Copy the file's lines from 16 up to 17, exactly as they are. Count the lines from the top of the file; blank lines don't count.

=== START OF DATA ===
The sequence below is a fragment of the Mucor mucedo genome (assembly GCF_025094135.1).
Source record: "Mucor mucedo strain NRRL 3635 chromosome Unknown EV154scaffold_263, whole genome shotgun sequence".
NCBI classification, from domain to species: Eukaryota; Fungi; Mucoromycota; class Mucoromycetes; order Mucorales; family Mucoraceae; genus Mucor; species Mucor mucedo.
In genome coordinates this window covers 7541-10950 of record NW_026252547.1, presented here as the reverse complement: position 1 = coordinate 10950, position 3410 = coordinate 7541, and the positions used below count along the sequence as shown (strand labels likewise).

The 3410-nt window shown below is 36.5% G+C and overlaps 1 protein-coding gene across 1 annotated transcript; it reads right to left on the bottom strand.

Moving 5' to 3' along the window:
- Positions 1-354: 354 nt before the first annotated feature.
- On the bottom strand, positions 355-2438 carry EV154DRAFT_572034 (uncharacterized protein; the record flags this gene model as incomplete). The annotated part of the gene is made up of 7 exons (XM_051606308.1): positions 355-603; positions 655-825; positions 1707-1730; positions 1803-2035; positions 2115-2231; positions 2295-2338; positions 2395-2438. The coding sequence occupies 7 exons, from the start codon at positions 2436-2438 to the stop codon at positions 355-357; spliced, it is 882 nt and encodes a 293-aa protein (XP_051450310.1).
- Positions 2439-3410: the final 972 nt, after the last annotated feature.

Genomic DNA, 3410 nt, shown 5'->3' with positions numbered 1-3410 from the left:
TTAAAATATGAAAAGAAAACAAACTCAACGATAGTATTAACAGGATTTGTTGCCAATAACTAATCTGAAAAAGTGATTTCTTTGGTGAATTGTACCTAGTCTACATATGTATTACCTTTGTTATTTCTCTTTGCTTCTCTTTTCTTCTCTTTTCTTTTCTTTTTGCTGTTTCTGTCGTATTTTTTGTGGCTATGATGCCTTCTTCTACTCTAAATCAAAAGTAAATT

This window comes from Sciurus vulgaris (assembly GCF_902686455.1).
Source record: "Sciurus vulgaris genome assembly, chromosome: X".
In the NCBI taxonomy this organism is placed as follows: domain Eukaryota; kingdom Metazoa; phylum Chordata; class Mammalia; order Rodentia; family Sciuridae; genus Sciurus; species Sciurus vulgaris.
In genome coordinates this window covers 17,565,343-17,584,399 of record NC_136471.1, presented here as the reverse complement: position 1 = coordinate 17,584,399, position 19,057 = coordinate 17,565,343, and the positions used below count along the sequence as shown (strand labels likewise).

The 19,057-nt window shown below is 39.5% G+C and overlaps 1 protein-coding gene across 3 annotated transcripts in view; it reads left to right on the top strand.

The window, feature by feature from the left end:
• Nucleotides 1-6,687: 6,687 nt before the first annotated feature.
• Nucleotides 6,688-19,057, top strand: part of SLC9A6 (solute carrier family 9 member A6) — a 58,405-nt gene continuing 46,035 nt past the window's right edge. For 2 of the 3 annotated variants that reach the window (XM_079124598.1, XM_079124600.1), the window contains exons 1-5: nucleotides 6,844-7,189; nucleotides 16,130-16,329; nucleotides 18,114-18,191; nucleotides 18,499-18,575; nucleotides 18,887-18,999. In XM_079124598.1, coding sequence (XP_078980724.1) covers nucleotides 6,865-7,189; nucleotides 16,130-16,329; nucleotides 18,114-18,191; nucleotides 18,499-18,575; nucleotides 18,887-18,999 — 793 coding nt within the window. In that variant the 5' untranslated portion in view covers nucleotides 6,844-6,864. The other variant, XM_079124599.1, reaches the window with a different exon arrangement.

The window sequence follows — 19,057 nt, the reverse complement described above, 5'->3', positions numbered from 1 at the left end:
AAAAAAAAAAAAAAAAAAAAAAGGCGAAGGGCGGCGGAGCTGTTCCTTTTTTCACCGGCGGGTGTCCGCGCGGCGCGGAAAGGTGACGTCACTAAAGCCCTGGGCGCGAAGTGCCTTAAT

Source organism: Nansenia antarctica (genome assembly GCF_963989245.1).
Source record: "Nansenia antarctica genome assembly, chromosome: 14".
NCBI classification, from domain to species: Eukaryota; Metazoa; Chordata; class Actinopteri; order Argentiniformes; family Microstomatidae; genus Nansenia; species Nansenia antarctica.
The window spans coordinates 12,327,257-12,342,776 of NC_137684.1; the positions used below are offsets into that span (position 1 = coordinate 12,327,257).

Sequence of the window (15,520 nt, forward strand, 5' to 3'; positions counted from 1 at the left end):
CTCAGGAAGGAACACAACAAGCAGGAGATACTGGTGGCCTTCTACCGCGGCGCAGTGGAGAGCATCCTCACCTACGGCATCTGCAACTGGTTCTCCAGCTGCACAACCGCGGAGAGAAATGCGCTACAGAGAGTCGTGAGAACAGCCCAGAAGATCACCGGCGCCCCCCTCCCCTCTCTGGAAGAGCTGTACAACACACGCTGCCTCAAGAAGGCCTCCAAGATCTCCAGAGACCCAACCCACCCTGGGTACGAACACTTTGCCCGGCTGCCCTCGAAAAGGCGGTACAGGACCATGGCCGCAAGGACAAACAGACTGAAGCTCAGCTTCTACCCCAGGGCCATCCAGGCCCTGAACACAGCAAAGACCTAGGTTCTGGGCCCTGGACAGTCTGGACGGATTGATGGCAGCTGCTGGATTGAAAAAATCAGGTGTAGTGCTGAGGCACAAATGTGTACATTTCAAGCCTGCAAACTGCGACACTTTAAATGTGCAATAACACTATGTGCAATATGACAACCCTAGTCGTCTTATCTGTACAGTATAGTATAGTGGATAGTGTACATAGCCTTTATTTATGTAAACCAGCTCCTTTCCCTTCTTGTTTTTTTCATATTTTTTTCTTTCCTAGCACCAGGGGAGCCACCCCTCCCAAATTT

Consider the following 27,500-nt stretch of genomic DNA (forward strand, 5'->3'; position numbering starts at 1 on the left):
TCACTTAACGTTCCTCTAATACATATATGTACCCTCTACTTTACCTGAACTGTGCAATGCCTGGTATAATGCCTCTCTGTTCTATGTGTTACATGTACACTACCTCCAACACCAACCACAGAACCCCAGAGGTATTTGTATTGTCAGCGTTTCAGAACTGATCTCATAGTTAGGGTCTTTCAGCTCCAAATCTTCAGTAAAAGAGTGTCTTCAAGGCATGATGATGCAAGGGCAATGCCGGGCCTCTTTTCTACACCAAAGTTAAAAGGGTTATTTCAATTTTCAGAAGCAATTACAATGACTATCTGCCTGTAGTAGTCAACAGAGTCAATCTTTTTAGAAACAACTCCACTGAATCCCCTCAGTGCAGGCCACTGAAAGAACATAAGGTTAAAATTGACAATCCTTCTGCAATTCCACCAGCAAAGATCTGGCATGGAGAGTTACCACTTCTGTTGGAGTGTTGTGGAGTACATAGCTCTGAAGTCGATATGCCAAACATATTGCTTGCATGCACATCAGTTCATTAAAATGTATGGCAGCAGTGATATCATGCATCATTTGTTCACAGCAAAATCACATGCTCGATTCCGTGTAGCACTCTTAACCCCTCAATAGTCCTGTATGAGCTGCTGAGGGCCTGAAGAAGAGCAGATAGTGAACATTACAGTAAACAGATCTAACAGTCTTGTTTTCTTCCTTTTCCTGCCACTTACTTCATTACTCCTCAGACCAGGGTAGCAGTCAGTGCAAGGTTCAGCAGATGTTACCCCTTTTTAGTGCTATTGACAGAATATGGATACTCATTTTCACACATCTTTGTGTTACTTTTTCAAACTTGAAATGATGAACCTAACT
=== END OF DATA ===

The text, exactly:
The 19,057-nt window shown below is 39.5% G+C and overlaps 1 protein-coding gene across 3 annotated transcripts in view; it reads left to right on the top strand.

The window, feature by feature from the left end: